25 October 2018

Roger de La Fresnaye: A Cheerful Cubist


When Daniel Henry Kahnweiler decreed that great artists make art dealers great he was being disingenuous.  The German-born French art dealer not only represented Picasso, Braque and Juan Gris from his gallery in Paris, he told the public what to think about Cubism at a time when the public didn't know what to make of this art that flirted with abstraction.  In his book My Galleries and Painters, Kahnweiler underlined the continuity he found between Cubism and previous art.

"Fundamentally painting has never been a mirror of the external world, nor has it ever been similar to photography; it has been a creation of signs, which were always read correctly by contemporaries, after a certain apprenticeship , of course.  Well, the Cubists created signs that were unquestionably new, and that is what made it so difficult to read their paintings for such a long time." (translated by Helen Weaver)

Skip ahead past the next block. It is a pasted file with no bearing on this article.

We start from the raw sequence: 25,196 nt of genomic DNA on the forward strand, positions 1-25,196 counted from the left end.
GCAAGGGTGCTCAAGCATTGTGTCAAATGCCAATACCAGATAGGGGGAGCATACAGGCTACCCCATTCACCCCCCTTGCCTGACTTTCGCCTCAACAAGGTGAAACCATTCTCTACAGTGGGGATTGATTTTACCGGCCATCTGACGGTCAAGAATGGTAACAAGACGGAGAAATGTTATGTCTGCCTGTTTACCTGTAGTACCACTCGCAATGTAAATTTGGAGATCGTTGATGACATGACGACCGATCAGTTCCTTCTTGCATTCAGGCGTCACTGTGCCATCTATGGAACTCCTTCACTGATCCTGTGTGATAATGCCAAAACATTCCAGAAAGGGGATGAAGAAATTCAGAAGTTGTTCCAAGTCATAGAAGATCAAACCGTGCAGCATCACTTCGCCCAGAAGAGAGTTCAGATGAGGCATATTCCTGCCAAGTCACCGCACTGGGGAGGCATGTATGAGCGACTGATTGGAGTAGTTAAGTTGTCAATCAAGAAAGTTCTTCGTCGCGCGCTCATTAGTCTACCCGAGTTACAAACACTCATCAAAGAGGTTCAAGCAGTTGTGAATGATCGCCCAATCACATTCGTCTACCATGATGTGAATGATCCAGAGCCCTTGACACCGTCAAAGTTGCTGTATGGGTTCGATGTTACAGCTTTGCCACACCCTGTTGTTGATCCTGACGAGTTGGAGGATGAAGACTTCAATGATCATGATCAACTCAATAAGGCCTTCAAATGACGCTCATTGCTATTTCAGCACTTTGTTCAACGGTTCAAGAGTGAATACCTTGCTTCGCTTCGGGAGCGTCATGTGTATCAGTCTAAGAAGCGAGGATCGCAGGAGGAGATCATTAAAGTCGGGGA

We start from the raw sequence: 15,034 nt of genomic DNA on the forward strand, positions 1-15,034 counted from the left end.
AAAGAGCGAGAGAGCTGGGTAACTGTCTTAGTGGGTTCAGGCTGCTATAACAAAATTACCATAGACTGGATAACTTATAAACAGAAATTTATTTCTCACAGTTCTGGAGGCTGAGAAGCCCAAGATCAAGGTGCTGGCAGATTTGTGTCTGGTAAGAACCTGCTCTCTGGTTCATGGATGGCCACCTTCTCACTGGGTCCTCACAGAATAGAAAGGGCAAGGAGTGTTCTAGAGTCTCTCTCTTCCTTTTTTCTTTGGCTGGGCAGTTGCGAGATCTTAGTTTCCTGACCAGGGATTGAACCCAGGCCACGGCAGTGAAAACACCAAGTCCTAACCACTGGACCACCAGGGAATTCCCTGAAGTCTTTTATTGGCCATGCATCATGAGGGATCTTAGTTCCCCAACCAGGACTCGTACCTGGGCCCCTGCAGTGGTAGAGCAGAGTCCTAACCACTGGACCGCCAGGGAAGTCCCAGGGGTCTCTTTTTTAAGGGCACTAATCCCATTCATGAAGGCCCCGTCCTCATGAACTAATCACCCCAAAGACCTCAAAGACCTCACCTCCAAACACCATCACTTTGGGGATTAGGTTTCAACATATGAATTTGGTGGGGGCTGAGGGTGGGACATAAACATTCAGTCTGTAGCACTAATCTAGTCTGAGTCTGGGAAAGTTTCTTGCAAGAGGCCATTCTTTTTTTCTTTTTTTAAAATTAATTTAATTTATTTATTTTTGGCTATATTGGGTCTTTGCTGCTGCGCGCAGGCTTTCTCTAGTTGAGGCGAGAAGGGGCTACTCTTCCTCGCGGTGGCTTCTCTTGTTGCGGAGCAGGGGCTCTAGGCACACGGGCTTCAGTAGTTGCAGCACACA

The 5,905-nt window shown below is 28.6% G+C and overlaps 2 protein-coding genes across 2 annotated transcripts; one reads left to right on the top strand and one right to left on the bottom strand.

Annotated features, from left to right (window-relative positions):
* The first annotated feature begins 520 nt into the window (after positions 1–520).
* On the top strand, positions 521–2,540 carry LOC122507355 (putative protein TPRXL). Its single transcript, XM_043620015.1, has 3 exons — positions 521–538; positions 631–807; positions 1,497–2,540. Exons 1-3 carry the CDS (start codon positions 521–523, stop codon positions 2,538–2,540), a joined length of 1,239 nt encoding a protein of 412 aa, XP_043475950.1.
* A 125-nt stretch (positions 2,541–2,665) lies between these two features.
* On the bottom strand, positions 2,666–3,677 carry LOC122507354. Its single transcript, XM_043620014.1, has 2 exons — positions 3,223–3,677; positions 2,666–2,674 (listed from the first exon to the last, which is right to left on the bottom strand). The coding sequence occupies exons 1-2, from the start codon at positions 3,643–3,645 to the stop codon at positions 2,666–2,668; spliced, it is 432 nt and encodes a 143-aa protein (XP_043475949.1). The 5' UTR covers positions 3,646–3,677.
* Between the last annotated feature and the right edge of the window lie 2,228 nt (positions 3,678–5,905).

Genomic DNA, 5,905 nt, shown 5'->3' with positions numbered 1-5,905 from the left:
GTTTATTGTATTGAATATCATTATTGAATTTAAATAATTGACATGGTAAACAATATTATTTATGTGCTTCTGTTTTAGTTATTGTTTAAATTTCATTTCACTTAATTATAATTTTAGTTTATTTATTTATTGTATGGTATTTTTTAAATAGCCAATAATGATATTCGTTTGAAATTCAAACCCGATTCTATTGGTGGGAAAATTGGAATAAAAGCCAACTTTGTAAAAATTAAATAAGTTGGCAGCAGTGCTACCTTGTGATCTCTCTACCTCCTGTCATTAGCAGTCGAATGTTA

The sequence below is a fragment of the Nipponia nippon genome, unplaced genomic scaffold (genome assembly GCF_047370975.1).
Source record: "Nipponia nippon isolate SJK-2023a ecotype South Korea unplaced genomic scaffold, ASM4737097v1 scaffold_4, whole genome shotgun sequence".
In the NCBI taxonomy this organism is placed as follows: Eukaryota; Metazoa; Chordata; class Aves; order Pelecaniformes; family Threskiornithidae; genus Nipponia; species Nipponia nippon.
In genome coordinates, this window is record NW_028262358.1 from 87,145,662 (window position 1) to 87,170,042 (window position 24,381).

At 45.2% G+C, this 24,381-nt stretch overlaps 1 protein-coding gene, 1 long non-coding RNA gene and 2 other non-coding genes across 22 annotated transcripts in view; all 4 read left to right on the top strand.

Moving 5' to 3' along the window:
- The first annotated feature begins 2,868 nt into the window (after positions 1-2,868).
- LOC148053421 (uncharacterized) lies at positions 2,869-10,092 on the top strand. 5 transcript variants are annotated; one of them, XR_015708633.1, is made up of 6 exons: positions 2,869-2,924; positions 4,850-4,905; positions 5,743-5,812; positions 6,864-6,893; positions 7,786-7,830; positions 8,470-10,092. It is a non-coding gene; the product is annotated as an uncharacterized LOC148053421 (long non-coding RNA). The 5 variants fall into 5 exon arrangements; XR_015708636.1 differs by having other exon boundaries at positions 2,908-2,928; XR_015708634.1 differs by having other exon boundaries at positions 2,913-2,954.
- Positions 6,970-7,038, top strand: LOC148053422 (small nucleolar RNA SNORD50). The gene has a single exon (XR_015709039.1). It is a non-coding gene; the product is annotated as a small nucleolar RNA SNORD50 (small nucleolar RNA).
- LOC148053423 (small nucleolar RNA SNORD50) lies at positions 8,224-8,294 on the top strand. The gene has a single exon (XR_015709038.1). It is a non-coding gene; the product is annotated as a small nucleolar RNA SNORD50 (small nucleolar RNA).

Roger de la Fresnaye (1885-1925) studied at the best art schools Paris had to offer, first the Academie Julian, then  the Ecole des Beaux-Arts and finally at Academie Ranson, an outpost of the Nagis( Hebrew for Prophet) where he came under the influence of Maurice Denis,  a strong influence on the contemporary American painter Alex Katz.  Time spent in Munich where Expressionism's bright colors were the new thing gave him the palette that he would use so effectively in his paintings.  La Fresynaye's Cubism was a playful thing, nothing deadly serious about it.   Unlike his more famous confreres at the Daniel Kahnweiler Gallery, La Fresnaye was not on fire to overthrow conventional perspective as hadnde down to students have ever since the time of Leon Batiste Alberti in the 15th century.  And as for  abstraction, it interested him not at all.